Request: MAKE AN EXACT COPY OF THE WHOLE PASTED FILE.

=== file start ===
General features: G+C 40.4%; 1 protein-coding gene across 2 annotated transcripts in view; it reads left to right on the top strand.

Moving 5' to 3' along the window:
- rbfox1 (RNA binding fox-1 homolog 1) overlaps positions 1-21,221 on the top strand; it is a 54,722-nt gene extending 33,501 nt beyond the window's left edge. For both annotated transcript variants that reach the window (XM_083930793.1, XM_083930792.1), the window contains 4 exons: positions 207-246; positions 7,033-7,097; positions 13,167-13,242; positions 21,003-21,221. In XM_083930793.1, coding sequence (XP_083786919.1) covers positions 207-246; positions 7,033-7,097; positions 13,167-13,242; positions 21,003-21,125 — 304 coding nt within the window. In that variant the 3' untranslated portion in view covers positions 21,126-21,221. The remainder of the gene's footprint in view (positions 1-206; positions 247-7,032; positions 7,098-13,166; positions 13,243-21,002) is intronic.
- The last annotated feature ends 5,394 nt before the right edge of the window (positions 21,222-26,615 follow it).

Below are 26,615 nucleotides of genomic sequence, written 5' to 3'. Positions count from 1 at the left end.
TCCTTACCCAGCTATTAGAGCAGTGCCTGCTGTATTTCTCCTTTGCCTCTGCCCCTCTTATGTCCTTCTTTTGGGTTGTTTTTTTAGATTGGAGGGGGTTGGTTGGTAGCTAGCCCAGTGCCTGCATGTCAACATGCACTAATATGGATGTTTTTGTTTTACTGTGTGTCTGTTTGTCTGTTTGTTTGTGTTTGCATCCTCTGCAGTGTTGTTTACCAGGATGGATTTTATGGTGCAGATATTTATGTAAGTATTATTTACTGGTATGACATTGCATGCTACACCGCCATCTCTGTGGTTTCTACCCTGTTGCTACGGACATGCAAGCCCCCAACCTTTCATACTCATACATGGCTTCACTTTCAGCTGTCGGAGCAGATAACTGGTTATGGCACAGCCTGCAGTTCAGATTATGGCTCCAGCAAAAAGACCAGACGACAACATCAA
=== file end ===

General features: G+C 40.4%; 1 protein-coding gene across 2 annotated transcripts in view; it reads left to right on the top strand.

Moving 5' to 3' along the window:
- rbfox1 (RNA binding fox-1 homolog 1) overlaps positions 1-21,221 on the top strand; it is a 54,722-nt gene extending 33,501 nt beyond the window's left edge. For both annotated transcript variants that reach the window (XM_083930793.1, XM_083930792.1), the window contains 4 exons: positions 207-246; positions 7,033-7,097; positions 13,167-13,242; positions 21,003-21,221. In XM_083930793.1, coding sequence (XP_083786919.1) covers positions 207-246; positions 7,033-7,097; positions 13,167-13,242; positions 21,003-21,125 — 304 coding nt within the window. In that variant the 3' untranslated portion in view covers positions 21,126-21,221. The remainder of the gene's footprint in view (positions 1-206; positions 247-7,032; positions 7,098-13,166; positions 13,243-21,002) is intronic.
- The last annotated feature ends 5,394 nt before the right edge of the window (positions 21,222-26,615 follow it).

Below are 26,615 nucleotides of genomic sequence, written 5' to 3'. Positions count from 1 at the left end.
TCCTTACCCAGCTATTAGAGCAGTGCCTGCTGTATTTCTCCTTTGCCTCTGCCCCTCTTATGTCCTTCTTTTGGGTTGTTTTTTTAGATTGGAGGGGGTTGGTTGGTAGCTAGCCCAGTGCCTGCATGTCAACATGCACTAATATGGATGTTTTTGTTTTACTGTGTGTCTGTTTGTCTGTTTGTTTGTGTTTGCATCCTCTGCAGTGTTGTTTACCAGGATGGATTTTATGGTGCAGATATTTATGTAAGTATTATTTACTGGTATGACATTGCATGCTACACCGCCATCTCTGTGGTTTCTACCCTGTTGCTACGGACATGCAAGCCCCCAACCTTTCATACTCATACATGGCTTCACTTTCAGCTGTCGGAGCAGATAACTGGTTATGGCACAGCCTGCAGTTCAGATTATGGCTCCAGCAAAAAGACCAGACGACAACATCAA